If you have followed the saga of Congressman Eric Swalwell and his Chinese paramour Fang Fang you will know that:
- Fang Fang is a Chinese spy working for the Ministry of State Security, which is the rough equivalent of the CIA.
- Fang Fang and Swalwell had an intimate relationship.
- Fang Fang helped Swalwell raise money to run for Congress.
- Fang Fang left the country years ago. All this is ancient history. Swalwell may have been indiscrete, but he is a true, blue American patriot and now serves his country with honor in Congress.
In short, you will know nothing.
Spies do not work alone. They do not wander around having casual relationships with targets and then drift away. They work at the direction of a government. They report to superiors. They write reports on everything they do. They often work in teams – even if those teams are invisible to the casual observer.
Fang Fang did not just “bump into” Swalwell. She was directed to target him. She did not help Swalwell get started in politics, raise money for him and provide an assistant to work in Swalwell’s office, because she saw something promising in his dull, boyish demeanor. She did all this at the direction of a hostile, totalitarian state hell-bent on the destruction of the United States.
Fang Fang did not “help” Swalwell get into Congress. The Chinese Communist Party (CCP) nurtured him, supported him, and sent him on his way.
Hostile powers do not do such things out of idle interest or because they lack hobbies with which to occupy their time. A politician who is groomed and promoted in this way has been selected because what he will do when he is elected will be in the interests of that hostile power.
In this case that would be Beijing.
As noted above, spies like Fang Fang do not work alone. They are part of a larger organization. When one spy leaves a country the assets he or she has recruited as spies are not simply cut loose. They are turned over for handling to someone else.
Fang Fang leaving the United States tells us nothing about the extent of contact Swalwell may have with Chinese intelligence to this day.
Spies make contact with targets with the purpose of recruiting them. That means turning them into fully controlled assets. Once that recruitment process is concluded, spies do not continue to meet these assets openly in social settings. All contact – post-recruitment – becomes fully clandestine.
In the case of Swalwell, hypothetically speaking, that would mean that his recruiting officer Fang Fang would have turned him over years ago to someone else from MSS and that after that point Swalwell would have likely communicated with his MSS handlers via electronic communications, dead drops, and infrequent personal meetings. Those meetings would have been scheduled to occur overseas in all likelihood in locations that would be less likely to be surveilled or monitored by American intelligence.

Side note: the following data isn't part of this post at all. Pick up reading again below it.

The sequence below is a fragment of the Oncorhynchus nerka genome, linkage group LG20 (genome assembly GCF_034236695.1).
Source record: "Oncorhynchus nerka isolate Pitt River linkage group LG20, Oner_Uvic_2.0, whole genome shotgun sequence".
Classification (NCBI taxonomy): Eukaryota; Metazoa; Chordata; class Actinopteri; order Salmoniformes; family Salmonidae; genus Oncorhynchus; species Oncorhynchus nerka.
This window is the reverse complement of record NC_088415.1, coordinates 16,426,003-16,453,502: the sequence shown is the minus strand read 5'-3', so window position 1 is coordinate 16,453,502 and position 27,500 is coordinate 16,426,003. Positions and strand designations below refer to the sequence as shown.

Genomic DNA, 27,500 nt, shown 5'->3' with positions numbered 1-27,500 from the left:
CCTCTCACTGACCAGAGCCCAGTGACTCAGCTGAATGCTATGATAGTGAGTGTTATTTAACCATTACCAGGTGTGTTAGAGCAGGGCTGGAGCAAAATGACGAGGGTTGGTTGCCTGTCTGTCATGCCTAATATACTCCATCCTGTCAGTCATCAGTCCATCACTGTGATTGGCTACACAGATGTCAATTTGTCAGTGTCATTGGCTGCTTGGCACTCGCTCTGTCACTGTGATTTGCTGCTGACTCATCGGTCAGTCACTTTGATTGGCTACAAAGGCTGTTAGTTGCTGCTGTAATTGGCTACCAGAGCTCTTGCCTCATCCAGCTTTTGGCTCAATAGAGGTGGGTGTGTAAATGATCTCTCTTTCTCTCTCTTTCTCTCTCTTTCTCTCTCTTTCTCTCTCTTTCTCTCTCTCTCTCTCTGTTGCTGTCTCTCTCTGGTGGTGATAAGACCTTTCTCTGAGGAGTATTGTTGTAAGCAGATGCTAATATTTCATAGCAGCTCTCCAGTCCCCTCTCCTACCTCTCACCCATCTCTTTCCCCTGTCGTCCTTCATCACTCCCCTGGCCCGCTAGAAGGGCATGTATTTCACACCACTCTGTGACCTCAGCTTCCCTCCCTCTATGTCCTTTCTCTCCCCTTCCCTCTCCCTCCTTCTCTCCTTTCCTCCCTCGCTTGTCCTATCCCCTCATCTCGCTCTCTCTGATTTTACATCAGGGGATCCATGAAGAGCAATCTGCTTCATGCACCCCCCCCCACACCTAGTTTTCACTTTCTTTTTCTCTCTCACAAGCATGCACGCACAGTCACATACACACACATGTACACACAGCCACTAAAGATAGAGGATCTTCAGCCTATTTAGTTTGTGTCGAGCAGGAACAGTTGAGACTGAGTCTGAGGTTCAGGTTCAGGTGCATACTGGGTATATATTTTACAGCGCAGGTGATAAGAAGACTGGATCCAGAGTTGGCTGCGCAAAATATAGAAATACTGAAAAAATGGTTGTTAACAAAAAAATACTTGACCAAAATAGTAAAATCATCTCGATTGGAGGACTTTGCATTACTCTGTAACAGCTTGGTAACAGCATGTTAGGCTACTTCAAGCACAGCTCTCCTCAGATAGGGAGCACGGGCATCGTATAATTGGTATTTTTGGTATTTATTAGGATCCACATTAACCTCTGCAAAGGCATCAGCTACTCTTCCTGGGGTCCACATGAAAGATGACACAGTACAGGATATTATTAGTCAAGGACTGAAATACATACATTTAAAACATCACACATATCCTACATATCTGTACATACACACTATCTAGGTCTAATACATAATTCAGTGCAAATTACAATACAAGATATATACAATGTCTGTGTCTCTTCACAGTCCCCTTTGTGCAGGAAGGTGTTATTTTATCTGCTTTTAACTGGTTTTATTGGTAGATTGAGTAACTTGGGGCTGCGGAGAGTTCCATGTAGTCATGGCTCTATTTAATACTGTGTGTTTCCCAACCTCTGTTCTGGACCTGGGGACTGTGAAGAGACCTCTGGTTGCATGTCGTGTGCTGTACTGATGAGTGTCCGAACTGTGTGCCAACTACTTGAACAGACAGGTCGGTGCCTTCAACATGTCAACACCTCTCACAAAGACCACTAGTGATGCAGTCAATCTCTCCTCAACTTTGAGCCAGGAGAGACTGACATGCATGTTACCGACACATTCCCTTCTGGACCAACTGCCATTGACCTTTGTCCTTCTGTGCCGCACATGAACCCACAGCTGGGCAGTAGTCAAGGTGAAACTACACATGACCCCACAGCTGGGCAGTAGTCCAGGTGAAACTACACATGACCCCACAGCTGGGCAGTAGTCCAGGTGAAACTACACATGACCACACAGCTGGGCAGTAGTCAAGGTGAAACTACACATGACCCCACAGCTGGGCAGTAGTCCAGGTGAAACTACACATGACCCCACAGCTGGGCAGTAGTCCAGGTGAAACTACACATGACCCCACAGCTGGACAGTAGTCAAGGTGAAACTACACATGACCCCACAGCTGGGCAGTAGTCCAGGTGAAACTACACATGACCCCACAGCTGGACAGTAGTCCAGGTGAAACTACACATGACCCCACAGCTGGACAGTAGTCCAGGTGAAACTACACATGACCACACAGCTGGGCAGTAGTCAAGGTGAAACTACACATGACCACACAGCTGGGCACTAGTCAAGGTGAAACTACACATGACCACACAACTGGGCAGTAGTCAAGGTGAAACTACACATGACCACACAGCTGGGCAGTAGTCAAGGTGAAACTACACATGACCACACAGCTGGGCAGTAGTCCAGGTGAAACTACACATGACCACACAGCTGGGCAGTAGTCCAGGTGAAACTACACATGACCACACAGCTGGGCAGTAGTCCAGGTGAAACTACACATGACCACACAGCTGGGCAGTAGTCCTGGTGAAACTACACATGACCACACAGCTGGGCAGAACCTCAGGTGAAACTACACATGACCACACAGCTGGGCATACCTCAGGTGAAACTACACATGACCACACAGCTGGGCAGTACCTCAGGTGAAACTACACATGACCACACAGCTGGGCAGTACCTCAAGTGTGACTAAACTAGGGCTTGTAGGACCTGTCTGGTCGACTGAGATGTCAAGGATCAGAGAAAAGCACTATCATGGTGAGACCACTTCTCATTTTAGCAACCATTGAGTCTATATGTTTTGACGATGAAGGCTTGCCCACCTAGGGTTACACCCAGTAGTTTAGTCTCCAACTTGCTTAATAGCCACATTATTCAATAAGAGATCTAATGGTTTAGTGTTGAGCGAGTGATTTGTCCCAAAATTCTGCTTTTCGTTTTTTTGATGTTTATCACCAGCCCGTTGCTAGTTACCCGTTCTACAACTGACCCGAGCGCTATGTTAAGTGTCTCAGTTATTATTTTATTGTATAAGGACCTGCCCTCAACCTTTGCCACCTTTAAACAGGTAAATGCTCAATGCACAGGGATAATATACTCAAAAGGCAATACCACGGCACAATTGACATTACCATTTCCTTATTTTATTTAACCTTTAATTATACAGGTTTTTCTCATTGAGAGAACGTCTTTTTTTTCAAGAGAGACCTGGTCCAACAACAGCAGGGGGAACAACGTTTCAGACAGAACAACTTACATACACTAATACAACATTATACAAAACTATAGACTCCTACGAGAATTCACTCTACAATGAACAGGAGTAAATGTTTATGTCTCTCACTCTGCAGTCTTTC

Do we know that this happened in the case of Eric Swalwell? We do not. He may have broken things off with Fang Fang long ago and been on the straight and narrow ever since. It is also possible he reports what he learns on the House Intelligence Community daily via covert satellite communications.
Fortunately, though, we have a way to gain significant additional insight into the risk Swalwell may pose to national security. We can look at the damage assessment.
Swalwell’s admission of an intimate relationship with a Chinese intelligence officer cannot possibly have simply been accepted by American counterintelligence on its face. The world of intelligence does not work that way. Swalwell’s version of what happened would have been taken as a starting point, not the final word.
American counterintelligence must then have dug into every aspect of Swalwell’s story and included in their analysis what they already knew about the method of operation of Chinese intelligence, known Chinese operatives on U.S. soil, intercepts of Chinese intelligence communications, etc.
When this damage assessment was completed, we would have gained a very good understanding of what had transpired, how far Swalwell had been pulled down the “rabbit hole” and what the risks were of him being anywhere near classified information.
Let’s see that damage assessment. If Nancy Pelosi is so sure that Swalwell is rock solid that she is willing to grant him access to some of our most sensitive secrets, then she should have no problem pushing for the release of a declassified version of the report compiled by those who investigated circumstances surrounding Swalwell’s contact with Fang Fang. Doing so would go a very long way toward restoring confidence in our leaders and our political process and proving that Chinese intelligence has not penetrated the Congress.
Until such time we will have to ponder the real question in all this. Is Eric Swalwell a Chinese spy?
Here’s a link to Kevin McCarthy on Fox News, discussing his briefing from the FBI about Stalwell’s relationship with Fang.